Capacitance sensors are widely used in agriculture for irrigation and soil management purposes. However, their use under saline conditions is a major challenge, especially for sensors operating with low frequency. Their dielectric readings are often biased by high soil electrical conductivity. New calculation approaches for soil water content (θ
) and pore water electrical conductivity (ECp), in which apparent soil electrical conductivity (ECa) is included, have been suggested in recent research. However, these methods have neither been tested with low-cost capacitance probes such as the 5TE (70 MHz, Decagon Devices, Pullman, WA, USA) nor for field conditions. Thus, it is important to determine the performance of these approaches and to test the application range using the 5TE sensor for irrigated soils. For this purpose, sandy soil was collected from the Jemna oasis in southern Tunisia and four 5TE sensors were installed in the field at four soil depths. Measurements of apparent dielectric permittivity (Ka), ECa, and soil temperature were taken under different electrical conductivity of soil moisture solutions. Results show that, under field conditions, 5TE accuracy for θ estimation increased when considering the ECa effect. Field calibrated models gave better θ estimation (root mean square error (RMSE) = 0.03 m3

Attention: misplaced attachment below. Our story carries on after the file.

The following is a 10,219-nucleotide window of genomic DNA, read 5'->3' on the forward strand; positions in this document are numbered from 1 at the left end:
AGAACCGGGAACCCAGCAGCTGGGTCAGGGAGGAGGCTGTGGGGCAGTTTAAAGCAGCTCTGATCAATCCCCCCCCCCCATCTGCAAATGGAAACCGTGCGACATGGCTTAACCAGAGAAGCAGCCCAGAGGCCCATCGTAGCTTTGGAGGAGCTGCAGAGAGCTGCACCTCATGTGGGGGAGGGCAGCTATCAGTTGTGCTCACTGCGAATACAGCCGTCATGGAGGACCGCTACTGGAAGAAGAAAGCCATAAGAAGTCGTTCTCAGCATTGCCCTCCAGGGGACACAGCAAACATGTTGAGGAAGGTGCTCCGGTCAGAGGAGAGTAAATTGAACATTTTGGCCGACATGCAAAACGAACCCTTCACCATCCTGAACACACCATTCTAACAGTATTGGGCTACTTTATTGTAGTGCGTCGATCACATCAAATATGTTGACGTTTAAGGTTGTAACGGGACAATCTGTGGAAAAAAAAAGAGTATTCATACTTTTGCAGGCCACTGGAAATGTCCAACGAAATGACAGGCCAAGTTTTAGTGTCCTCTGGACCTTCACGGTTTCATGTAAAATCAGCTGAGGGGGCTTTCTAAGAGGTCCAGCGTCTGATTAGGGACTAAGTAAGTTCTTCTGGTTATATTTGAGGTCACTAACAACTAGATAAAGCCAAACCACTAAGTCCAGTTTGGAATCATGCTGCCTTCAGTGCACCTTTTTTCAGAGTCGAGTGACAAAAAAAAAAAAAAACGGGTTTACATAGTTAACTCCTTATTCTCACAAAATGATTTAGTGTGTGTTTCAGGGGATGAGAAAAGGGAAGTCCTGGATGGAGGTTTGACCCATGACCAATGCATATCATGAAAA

) as compared to laboratory experiments (RMSE = 0.06 m3
). For ECp prediction, two corrections of the Hilhorst model were investigated. The first approach, which considers the ECa effect on K’ reading, failed to improve the Hilhorst model for ECp > 3 dS m−1
for both laboratory and field conditions. However, the second approach, which considers the effect of ECa on the soil parameter K0
, increased the performance of the Hilhorst model and gave accurate measurements of ECp using the 5TE sensor for irrigated soil.
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